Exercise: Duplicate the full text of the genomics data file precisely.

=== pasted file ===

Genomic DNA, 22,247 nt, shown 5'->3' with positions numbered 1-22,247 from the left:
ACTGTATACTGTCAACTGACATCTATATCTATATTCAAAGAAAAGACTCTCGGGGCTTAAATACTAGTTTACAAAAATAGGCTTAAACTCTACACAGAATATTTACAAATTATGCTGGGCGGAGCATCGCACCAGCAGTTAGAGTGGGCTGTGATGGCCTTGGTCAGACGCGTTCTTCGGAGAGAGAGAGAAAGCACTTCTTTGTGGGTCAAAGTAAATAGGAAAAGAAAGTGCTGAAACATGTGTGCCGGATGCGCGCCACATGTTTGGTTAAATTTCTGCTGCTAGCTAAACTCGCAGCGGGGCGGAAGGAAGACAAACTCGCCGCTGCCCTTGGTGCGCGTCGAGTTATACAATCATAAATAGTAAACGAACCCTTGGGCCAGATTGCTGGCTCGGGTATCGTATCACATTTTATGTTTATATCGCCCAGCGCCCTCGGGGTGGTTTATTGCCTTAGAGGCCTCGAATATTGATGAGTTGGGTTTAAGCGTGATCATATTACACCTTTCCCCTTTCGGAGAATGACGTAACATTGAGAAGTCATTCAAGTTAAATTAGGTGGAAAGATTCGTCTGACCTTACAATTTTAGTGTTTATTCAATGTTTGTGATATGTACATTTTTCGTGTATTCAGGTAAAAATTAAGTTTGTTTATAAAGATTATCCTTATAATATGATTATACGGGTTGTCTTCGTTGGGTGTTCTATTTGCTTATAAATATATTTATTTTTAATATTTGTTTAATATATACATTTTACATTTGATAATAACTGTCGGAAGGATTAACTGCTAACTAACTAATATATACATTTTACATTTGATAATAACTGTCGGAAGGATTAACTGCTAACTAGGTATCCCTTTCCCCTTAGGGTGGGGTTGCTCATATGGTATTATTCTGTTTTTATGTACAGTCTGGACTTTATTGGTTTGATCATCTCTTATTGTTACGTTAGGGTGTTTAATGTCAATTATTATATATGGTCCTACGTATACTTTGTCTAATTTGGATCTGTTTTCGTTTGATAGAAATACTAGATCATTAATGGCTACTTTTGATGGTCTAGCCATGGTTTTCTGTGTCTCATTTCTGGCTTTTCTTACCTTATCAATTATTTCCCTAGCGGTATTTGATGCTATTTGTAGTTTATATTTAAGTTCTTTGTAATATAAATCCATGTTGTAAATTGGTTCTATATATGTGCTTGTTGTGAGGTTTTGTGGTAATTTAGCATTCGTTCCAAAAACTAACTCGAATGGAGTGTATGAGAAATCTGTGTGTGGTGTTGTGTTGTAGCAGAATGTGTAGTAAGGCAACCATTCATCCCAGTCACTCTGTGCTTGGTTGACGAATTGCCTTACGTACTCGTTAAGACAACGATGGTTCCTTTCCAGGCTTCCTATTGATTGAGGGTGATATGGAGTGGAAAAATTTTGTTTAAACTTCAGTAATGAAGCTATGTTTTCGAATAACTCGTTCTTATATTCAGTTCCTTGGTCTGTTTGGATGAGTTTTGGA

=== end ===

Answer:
Genomic DNA, 22,247 nt, shown 5'->3' with positions numbered 1-22,247 from the left:
ACTGTATACTGTCAACTGACATCTATATCTATATTCAAAGAAAAGACTCTCGGGGCTTAAATACTAGTTTACAAAAATAGGCTTAAACTCTACACAGAATATTTACAAATTATGCTGGGCGGAGCATCGCACCAGCAGTTAGAGTGGGCTGTGATGGCCTTGGTCAGACGCGTTCTTCGGAGAGAGAGAGAAAGCACTTCTTTGTGGGTCAAAGTAAATAGGAAAAGAAAGTGCTGAAACATGTGTGCCGGATGCGCGCCACATGTTTGGTTAAATTTCTGCTGCTAGCTAAACTCGCAGCGGGGCGGAAGGAAGACAAACTCGCCGCTGCCCTTGGTGCGCGTCGAGTTATACAATCATAAATAGTAAACGAACCCTTGGGCCAGATTGCTGGCTCGGGTATCGTATCACATTTTATGTTTATATCGCCCAGCGCCCTCGGGGTGGTTTATTGCCTTAGAGGCCTCGAATATTGATGAGTTGGGTTTAAGCGTGATCATATTACACCTTTCCCCTTTCGGAGAATGACGTAACATTGAGAAGTCATTCAAGTTAAATTAGGTGGAAAGATTCGTCTGACCTTACAATTTTAGTGTTTATTCAATGTTTGTGATATGTACATTTTTCGTGTATTCAGGTAAAAATTAAGTTTGTTTATAAAGATTATCCTTATAATATGATTATACGGGTTGTCTTCGTTGGGTGTTCTATTTGCTTATAAATATATTTATTTTTAATATTTGTTTAATATATACATTTTACATTTGATAATAACTGTCGGAAGGATTAACTGCTAACTAACTAATATATACATTTTACATTTGATAATAACTGTCGGAAGGATTAACTGCTAACTAGGTATCCCTTTCCCCTTAGGGTGGGGTTGCTCATATGGTATTATTCTGTTTTTATGTACAGTCTGGACTTTATTGGTTTGATCATCTCTTATTGTTACGTTAGGGTGTTTAATGTCAATTATTATATATGGTCCTACGTATACTTTGTCTAATTTGGATCTGTTTTCGTTTGATAGAAATACTAGATCATTAATGGCTACTTTTGATGGTCTAGCCATGGTTTTCTGTGTCTCATTTCTGGCTTTTCTTACCTTATCAATTATTTCCCTAGCGGTATTTGATGCTATTTGTAGTTTATATTTAAGTTCTTTGTAATATAAATCCATGTTGTAAATTGGTTCTATATATGTGCTTGTTGTGAGGTTTTGTGGTAATTTAGCATTCGTTCCAAAAACTAACTCGAATGGAGTGTATGAGAAATCTGTGTGTGGTGTTGTGTTGTAGCAGAATGTGTAGTAAGGCAACCATTCATCCCAGTCACTCTGTGCTTGGTTGACGAATTGCCTTACGTACTCGTTAAGACAACGATGGTTCCTTTCCAGGCTTCCTATTGATTGAGGGTGATATGGAGTGGAAAAATTTTGTTTAAACTTCAGTAATGAAGCTATGTTTTCGAATAACTCGTTCTTATATTCAGTTCCTTGGTCTGTTTGGATGAGTTTTGGA